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http://dx.doi.org/10.1093/database/bav089DOI Listing
http://www.ncbi.nlm.nih.gov/pmc/articles/PMC4574036PMC
May 2016

Calling genotypes from public RNA-sequencing data enables identification of genetic variants that affect gene-expression levels.

Genome Med 2015 27;7(1):30. Epub 2015 Mar 27.

University of Groningen, University Medical Center Groningen, Department of Genetics, 9700 RB Groningen, The Netherlands.

Background: RNA-sequencing (RNA-seq) is a powerful technique for the identification of genetic variants that affect gene-expression levels, either through expression quantitative trait locus (eQTL) mapping or through allele-specific expression (ASE) analysis. Given increasing numbers of RNA-seq samples in the public domain, we here studied to what extent eQTLs and ASE effects can be identified when using public RNA-seq data while deriving the genotypes from the RNA-sequencing reads themselves.

Methods: We downloaded the raw reads for all available human RNA-seq datasets. Using these reads we performed gene expression quantification. All samples were jointly normalized and subjected to a strict quality control. We also derived genotypes using the RNA-seq reads and used imputation to infer non-coding variants. This allowed us to perform eQTL mapping and ASE analyses jointly on all samples that passed quality control. Our results were validated using samples for which DNA-seq genotypes were available.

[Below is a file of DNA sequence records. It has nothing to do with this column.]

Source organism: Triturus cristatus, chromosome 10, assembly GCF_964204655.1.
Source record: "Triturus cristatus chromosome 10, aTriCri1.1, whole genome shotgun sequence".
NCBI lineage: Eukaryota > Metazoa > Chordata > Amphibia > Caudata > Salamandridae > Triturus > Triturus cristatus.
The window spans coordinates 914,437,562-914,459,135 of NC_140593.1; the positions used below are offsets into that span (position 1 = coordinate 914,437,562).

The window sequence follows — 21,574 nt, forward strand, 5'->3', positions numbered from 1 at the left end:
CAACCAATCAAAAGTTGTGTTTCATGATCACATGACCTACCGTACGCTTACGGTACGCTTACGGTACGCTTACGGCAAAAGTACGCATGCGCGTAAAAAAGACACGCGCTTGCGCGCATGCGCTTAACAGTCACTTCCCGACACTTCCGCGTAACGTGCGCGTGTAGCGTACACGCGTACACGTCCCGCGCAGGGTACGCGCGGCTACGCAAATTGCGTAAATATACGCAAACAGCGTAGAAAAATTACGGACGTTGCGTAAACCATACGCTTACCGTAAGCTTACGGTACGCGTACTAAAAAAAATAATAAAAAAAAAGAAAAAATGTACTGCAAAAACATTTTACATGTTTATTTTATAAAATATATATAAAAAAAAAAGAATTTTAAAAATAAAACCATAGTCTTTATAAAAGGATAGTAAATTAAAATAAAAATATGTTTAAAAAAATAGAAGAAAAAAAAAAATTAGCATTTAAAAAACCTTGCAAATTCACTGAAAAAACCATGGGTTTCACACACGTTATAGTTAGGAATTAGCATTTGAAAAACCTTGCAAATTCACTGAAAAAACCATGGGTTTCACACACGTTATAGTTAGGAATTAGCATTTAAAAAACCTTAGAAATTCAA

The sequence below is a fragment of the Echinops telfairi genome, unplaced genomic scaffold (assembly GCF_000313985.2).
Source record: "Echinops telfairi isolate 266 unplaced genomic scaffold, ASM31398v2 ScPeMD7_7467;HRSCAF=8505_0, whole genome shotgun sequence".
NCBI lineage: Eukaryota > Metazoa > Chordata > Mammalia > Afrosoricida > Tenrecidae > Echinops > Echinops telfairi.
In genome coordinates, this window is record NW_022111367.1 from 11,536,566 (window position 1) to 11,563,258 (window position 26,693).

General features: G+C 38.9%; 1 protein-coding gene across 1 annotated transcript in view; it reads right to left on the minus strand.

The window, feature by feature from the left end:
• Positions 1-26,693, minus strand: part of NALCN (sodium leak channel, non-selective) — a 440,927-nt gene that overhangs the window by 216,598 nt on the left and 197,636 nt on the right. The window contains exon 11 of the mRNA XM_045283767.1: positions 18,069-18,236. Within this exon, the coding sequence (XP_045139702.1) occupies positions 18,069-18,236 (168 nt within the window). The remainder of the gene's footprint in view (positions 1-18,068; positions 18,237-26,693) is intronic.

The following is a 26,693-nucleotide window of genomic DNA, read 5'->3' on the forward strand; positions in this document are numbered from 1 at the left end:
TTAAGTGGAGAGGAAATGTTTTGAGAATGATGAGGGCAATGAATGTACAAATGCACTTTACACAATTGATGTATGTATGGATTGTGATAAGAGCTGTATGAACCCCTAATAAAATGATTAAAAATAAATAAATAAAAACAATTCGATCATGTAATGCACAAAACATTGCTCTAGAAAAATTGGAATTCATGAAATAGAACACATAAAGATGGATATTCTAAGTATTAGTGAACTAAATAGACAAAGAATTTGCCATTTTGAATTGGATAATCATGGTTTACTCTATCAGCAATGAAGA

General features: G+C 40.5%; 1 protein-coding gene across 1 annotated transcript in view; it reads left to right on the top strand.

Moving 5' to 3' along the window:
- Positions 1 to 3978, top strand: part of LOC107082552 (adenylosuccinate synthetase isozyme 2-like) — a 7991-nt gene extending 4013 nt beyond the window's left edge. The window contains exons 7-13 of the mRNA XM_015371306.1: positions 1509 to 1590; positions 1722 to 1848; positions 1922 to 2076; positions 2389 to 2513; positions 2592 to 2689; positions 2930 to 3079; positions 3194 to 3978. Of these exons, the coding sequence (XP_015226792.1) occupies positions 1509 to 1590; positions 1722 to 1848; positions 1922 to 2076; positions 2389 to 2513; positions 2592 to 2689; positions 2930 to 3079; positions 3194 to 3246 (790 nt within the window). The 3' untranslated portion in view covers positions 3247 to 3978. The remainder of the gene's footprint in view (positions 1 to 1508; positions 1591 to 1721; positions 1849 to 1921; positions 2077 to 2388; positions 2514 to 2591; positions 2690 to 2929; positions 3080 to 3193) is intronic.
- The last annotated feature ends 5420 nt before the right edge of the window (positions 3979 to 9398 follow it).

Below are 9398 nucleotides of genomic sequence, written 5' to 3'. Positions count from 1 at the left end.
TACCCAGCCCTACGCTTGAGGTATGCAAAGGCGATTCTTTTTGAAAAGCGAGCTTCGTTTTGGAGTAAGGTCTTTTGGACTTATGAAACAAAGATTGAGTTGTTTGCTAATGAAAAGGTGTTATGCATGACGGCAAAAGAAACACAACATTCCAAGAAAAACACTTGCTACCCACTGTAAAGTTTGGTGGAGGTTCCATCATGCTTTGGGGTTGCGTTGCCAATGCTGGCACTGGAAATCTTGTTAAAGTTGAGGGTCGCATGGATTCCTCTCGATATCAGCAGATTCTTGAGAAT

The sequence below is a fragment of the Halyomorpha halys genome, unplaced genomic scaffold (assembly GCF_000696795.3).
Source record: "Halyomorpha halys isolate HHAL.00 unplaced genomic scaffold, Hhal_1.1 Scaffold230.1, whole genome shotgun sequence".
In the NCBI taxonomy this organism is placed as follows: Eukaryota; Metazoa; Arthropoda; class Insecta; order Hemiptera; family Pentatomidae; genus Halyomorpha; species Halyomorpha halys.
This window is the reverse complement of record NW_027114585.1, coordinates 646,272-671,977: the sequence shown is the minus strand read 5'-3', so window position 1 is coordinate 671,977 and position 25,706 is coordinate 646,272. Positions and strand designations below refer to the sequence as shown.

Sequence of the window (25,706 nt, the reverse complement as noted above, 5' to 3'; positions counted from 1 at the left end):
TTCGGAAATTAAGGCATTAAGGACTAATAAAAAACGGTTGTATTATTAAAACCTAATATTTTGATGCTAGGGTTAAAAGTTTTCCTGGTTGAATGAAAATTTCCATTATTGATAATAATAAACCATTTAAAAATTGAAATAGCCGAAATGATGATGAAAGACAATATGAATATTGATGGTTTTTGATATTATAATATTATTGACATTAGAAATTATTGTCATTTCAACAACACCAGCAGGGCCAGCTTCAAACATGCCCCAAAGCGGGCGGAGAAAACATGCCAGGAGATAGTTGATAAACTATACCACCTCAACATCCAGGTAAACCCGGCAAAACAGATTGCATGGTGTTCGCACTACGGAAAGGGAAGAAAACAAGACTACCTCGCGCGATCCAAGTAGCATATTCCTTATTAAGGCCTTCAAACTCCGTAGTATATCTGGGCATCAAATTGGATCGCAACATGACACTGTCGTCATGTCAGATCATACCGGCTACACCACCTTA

Results: 4,978 public human RNA-seq runs, representing many different tissues and cell-types, passed quality control. Even though these data originated from many different laboratories, samples reflecting the same cell type clustered together, suggesting that technical biases due to different sequencing protocols are limited. In a joint analysis on the 1,262 samples with high quality genotypes, we identified cis-eQTLs effects for 8,034 unique genes (at a false discovery rate ≤0.05). eQTL mapping on individual tissues revealed that a limited number of samples already suffice to identify tissue-specific eQTLs for known disease-associated genetic variants. Additionally, we observed strong ASE effects for 34 rare pathogenic variants, corroborating previously observed effects on the corresponding protein levels.

Conclusions: By deriving and imputing genotypes from RNA-seq data, it is possible to identify both eQTLs and ASE effects. Given the exponential growth of the number of publicly available RNA-seq samples, we expect this approach will become especially relevant for studying the effects of tissue-specific and rare pathogenic genetic variants to aid clinical interpretation of exome and genome sequencing.
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http://dx.doi.org/10.1186/s13073-015-0152-4DOI Listing
http://www.ncbi.nlm.nih.gov/pmc/articles/PMC4423486PMC
May 2015

Evaluation of CADD Scores in Curated Mismatch Repair Gene Variants Yields a Model for Clinical Validation and Prioritization.

Hum Mutat 2015 Jul 20;36(7):712-9. Epub 2015 May 20.

Genomics Coordination Center, University Medical Center Groningen, University of Groningen, Groningen, The Netherlands.